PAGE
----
A pilot was “sucked out” of a plane after the cockpit windshield blew out in mid-air.
The co-pilot of the Sichuan Airlines flight 3U8633 managed to make an emergency landing and the passengers and crew suffered only minor injuries, according to the aircraft’s captain.
Miraculously the pilot, who was wearing a seatbelt, suffered only scratches and a sprained wrist, the Civil Aviation Administration of China said.
Liu Chuanjian has since been hailed a hero on social media after he was able to land the Airbus A319 manually.
He told the Chengdu Economic Daily his aircraft had just reached a cruising altitude of 32,000 feet when a deafening sound tore through the cockpit.
The cockpit experienced a sudden loss of pressure and drop in temperature just half an hour after the plane took off and when he looked over, the right windshield was completely gone.
“There was no warning sign. Suddenly, the windshield just cracked and made a loud bang. The next thing I know, my co-pilot had been sucked halfway out of the window,” he said.
“Everything in the cockpit was floating in the air. Most of the equipment malfunctioned … and I couldn’t hear the radio. The plane was shaking so hard I could not read the gauges.”
A passenger told the government-run China News Service: “The crew were serving us breakfast when the aircraft began to shake. We didn’t know what was going on and we panicked. Then the oxygen masks dropped.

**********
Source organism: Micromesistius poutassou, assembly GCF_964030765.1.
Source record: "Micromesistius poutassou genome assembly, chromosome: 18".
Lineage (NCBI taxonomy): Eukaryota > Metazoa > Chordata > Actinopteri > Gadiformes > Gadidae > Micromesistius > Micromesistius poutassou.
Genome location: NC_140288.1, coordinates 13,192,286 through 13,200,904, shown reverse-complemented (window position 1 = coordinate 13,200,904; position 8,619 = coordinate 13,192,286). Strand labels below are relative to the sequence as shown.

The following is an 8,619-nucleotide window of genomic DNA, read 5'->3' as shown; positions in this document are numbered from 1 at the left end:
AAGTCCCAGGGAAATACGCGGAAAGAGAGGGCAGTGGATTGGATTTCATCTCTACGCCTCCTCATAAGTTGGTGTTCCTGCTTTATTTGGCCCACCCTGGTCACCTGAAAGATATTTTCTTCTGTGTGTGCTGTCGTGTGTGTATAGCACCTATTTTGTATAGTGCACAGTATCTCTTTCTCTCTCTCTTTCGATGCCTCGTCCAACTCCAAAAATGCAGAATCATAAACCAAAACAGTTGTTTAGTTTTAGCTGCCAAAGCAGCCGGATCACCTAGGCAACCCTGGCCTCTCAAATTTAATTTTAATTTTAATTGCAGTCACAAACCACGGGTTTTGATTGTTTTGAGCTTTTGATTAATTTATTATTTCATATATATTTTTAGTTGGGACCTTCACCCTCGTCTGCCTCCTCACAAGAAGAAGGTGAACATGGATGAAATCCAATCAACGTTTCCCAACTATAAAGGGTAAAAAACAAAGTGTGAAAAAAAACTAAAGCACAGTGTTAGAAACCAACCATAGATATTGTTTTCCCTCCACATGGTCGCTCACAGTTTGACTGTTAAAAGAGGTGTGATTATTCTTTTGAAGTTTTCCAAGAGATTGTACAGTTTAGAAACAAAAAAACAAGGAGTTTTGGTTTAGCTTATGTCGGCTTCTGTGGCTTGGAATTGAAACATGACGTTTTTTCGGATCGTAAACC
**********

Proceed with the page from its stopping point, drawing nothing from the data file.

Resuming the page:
“We experienced a few seconds of free fall before it stabilised again.
“I’m still nervous. I don’t dare to take an airplane anymore. But I’m also happy I had a narrow escape.”
One member of the plane’s cabin crew was injured, although none of the plane’s 119 passengers was injured.
The incident is being investigated, according to the Civil Aviation Administration of China (CAAC), who said France’s BEA accident investigation agency and Airbus would send staff to China, according to CAAC News which is affiliated to the aviation regulator.
Sichuan Airlines Flight 3U8633 left the central Chinese municipality of Chongqing on Monday bound for the Tibetan capital of Lhasa and made its emergency landing in the southwest city of Chengdu.
Reports suggest that the windshield was part of the original aircraft and had no previously recorded faults.